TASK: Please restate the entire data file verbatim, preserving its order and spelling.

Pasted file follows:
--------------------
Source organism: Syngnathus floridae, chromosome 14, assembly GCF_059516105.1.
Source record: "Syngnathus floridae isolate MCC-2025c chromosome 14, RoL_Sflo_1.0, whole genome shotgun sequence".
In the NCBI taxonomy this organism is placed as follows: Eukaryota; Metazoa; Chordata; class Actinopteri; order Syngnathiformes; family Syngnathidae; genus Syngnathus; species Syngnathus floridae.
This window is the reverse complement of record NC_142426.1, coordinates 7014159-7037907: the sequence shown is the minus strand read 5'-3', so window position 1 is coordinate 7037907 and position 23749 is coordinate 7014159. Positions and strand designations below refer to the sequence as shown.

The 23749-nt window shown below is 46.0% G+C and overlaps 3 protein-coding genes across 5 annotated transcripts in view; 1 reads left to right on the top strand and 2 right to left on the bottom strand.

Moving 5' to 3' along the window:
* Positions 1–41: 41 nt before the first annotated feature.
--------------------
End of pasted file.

Source organism: Syngnathus floridae, chromosome 14, assembly GCF_059516105.1.
Source record: "Syngnathus floridae isolate MCC-2025c chromosome 14, RoL_Sflo_1.0, whole genome shotgun sequence".
In the NCBI taxonomy this organism is placed as follows: Eukaryota; Metazoa; Chordata; class Actinopteri; order Syngnathiformes; family Syngnathidae; genus Syngnathus; species Syngnathus floridae.
This window is the reverse complement of record NC_142426.1, coordinates 7014159-7037907: the sequence shown is the minus strand read 5'-3', so window position 1 is coordinate 7037907 and position 23749 is coordinate 7014159. Positions and strand designations below refer to the sequence as shown.

The 23749-nt window shown below is 46.0% G+C and overlaps 3 protein-coding genes across 5 annotated transcripts in view; 1 reads left to right on the top strand and 2 right to left on the bottom strand.

Moving 5' to 3' along the window:
* Positions 1–41: 41 nt before the first annotated feature.